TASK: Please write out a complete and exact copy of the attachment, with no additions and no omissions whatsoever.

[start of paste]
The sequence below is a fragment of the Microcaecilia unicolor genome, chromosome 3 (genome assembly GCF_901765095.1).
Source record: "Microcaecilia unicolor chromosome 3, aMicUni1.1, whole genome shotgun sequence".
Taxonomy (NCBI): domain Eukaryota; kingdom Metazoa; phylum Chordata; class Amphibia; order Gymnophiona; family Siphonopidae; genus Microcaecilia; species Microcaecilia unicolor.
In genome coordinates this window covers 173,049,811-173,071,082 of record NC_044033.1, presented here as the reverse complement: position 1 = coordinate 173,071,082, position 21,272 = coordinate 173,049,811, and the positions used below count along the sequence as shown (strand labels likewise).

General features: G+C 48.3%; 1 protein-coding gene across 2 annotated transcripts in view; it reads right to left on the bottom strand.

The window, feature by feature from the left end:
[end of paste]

The sequence below is a fragment of the Microcaecilia unicolor genome, chromosome 3 (genome assembly GCF_901765095.1).
Source record: "Microcaecilia unicolor chromosome 3, aMicUni1.1, whole genome shotgun sequence".
Taxonomy (NCBI): domain Eukaryota; kingdom Metazoa; phylum Chordata; class Amphibia; order Gymnophiona; family Siphonopidae; genus Microcaecilia; species Microcaecilia unicolor.
In genome coordinates this window covers 173,049,811-173,071,082 of record NC_044033.1, presented here as the reverse complement: position 1 = coordinate 173,071,082, position 21,272 = coordinate 173,049,811, and the positions used below count along the sequence as shown (strand labels likewise).

General features: G+C 48.3%; 1 protein-coding gene across 2 annotated transcripts in view; it reads right to left on the bottom strand.

The window, feature by feature from the left end: